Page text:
Reading matter

Barbara Cassin, a French philosopher working with a team of other Europeans, has just published VOCABULAIRE EUROPEEN DES PHILOSOPHIES ; DICTIONNAIRE DES INTRADUISIBLES. A somewhat hard to translate title – is it European Vocabulary of Philosophies: Dictionary of Untranslatable terms, or European Philosophical Vocabulary, or Vocabulary of European Philosophies, etc? Fifteen hundred pages on how to (sometimes fail to) translate such terms as German Dasein, English agency, Russian mir, Greek logos, Hebrew Torah, Italian virtù and even Portuguese saudade. Probably not for the commercial translator’s bookshelf, but a fascinating journey through the joys and sufferings of language.

Nervad Kermani, the German-Iranian writer, has published an interesting article in the October 1 issue of The Times Literary Supplement (probably need to be a subscriber) on ‘The language of Islam and how Osama bin Laden betrays it’. Sample:


Watching Osama bin Laden’s first video broadcast after the start of the American air offensive on Afghanistan, I was struck by the exquisite Arabic he spoke. Not once did he slip into dialect, as usually happens with the modern generation of Arabic leaders, nor did he confuse the complicated flexional endings, a mistake made even by intellectuals. He chose antiquated vocabulary, familiar to educated Arabs from religious literature and classical poetry, and avoided neologisms. It was indeed the stiff, puritanical, conformist, artificial Arabic as described above, but it was immaculate. And for the first time, watching bin Laden’s broadcast, I found myself falling under its spell.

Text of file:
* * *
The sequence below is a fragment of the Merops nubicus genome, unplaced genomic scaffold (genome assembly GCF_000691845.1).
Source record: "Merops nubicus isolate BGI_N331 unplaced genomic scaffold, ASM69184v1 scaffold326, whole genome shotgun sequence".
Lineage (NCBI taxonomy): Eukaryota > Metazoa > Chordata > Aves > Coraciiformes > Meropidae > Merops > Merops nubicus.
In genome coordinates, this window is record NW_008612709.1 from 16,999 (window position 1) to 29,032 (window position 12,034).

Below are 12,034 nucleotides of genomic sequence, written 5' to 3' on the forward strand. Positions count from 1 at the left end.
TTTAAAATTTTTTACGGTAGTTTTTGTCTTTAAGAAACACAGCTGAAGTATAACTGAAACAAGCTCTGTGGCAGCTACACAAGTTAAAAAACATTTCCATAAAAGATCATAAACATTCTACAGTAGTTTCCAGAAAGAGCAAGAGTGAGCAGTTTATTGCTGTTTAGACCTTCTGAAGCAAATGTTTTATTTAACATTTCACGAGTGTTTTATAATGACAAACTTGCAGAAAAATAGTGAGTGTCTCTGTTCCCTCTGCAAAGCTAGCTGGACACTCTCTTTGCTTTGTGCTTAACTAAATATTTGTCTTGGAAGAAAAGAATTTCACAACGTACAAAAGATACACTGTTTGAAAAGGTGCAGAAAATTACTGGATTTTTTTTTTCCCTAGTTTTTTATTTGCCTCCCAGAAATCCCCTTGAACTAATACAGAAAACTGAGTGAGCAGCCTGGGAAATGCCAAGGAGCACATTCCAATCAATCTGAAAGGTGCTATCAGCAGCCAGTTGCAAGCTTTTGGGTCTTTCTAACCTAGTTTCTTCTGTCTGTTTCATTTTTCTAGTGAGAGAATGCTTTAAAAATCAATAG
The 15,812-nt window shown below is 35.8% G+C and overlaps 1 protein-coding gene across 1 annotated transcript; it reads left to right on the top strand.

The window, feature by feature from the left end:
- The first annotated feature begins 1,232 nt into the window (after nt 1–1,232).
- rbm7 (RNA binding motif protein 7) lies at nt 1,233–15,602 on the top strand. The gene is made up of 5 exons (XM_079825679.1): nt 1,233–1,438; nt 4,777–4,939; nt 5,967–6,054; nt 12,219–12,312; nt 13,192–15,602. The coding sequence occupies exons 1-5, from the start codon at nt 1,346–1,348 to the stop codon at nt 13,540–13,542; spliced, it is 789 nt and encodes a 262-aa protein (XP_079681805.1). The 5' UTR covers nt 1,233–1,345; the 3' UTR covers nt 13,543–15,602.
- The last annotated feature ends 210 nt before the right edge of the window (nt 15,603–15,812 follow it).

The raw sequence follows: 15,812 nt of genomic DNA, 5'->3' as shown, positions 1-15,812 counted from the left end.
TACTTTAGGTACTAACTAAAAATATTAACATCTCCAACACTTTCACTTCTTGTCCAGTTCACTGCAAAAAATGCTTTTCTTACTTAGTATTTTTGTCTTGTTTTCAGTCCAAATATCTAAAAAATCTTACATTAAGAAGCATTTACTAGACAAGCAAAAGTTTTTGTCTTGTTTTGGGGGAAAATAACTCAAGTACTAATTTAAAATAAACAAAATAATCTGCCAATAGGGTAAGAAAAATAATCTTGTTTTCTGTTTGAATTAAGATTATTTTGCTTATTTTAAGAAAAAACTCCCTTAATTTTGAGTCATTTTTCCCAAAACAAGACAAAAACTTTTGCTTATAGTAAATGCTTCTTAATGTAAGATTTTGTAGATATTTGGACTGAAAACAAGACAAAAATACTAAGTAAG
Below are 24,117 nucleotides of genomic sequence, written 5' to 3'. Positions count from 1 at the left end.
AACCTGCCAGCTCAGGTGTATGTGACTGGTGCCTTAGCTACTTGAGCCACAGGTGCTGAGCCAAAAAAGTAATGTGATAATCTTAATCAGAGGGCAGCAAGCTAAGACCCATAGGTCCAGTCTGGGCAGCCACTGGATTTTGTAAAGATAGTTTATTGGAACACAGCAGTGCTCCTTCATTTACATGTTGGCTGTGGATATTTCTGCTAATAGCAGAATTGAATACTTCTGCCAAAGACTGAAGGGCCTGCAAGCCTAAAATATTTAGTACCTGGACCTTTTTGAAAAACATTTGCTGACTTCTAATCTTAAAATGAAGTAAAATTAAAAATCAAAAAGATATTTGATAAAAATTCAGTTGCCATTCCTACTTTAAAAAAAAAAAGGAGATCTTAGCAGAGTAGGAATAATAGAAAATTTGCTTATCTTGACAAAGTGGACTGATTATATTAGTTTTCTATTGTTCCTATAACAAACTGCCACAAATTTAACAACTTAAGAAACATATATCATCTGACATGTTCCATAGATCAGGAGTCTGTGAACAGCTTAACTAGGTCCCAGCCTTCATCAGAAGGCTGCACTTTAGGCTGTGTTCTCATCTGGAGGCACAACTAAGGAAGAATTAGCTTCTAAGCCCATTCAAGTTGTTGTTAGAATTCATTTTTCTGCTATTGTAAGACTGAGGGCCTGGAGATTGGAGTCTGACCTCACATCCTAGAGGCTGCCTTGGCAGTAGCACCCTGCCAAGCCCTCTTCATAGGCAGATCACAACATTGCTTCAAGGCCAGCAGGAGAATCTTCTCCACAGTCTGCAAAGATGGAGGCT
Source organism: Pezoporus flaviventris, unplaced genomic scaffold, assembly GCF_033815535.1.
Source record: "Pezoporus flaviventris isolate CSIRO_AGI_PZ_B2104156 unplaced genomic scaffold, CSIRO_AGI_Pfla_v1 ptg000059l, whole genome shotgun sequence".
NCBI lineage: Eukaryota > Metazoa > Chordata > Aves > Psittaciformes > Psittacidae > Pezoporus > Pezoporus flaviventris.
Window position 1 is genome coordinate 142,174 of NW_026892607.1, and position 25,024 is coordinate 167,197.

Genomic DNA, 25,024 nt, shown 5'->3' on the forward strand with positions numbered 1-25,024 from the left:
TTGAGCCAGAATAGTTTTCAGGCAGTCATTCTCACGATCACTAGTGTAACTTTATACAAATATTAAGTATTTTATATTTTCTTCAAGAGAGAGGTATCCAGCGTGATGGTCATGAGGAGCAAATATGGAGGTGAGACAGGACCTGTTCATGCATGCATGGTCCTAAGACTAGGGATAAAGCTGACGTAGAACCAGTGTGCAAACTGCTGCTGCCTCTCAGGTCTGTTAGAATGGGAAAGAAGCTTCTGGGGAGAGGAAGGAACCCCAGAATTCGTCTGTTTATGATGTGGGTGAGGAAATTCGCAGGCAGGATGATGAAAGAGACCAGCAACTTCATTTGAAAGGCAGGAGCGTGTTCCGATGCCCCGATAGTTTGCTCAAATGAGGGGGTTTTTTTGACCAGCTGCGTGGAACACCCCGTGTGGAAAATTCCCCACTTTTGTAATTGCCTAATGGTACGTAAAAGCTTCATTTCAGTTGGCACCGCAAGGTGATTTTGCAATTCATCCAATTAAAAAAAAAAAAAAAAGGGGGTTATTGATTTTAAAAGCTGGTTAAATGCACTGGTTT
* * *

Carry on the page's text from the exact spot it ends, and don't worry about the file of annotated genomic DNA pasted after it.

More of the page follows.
It sounded like a traditional speech, but it represented a break with tradition. Arab theologians speak very differently – if they are rhetorically well educated – with an exquisitely varying enunciation of high Arabic consonants, precise modulation and length of vowels, the result of many years of learning rhetoric and Qur’anic recitation. Osama bin Laden, being a businessman by profession, lacks this training, and although he speaks antiquated Arabic, it sounds simple, clear and modest. In fact, his rhetoric works precisely because of the absence of rhetorical ornament, and a conscious modesty of expression.

This linguistic asceticism marks a rejection of the burden of tradition, a return to roots. In the video his prophetic aura was reinforced by his austere attire and location in a cave in Afghanistan, a clear reference to the cave in which the Prophet received his first revelation. Even the lack of accentuation in bin Laden’s rhetoric echoes the puritanical Wahabitic spirit, which is allegedly identical with the divine spirit of the Prophet. This break with prevailing tradition was most obvious when bin Laden cited phrases from the Qur’an: while other speakers grotesquely raise and lower their voices when they recite the Revelation, Osama bin Laden proceeded in the same solicitous tone, as if he wished to persuade his audience through the clarity of his message alone.

Andrew Joscelyne
European, a language technology industry watcher since Electric Word was first published, sometime journalist, consultant, market analyst and animateur of projects. Interested in technologies for augmenting human intellectual endeavour, multilingual méssage, the history of language machines, the future of translation, and the life of the digital mindset.

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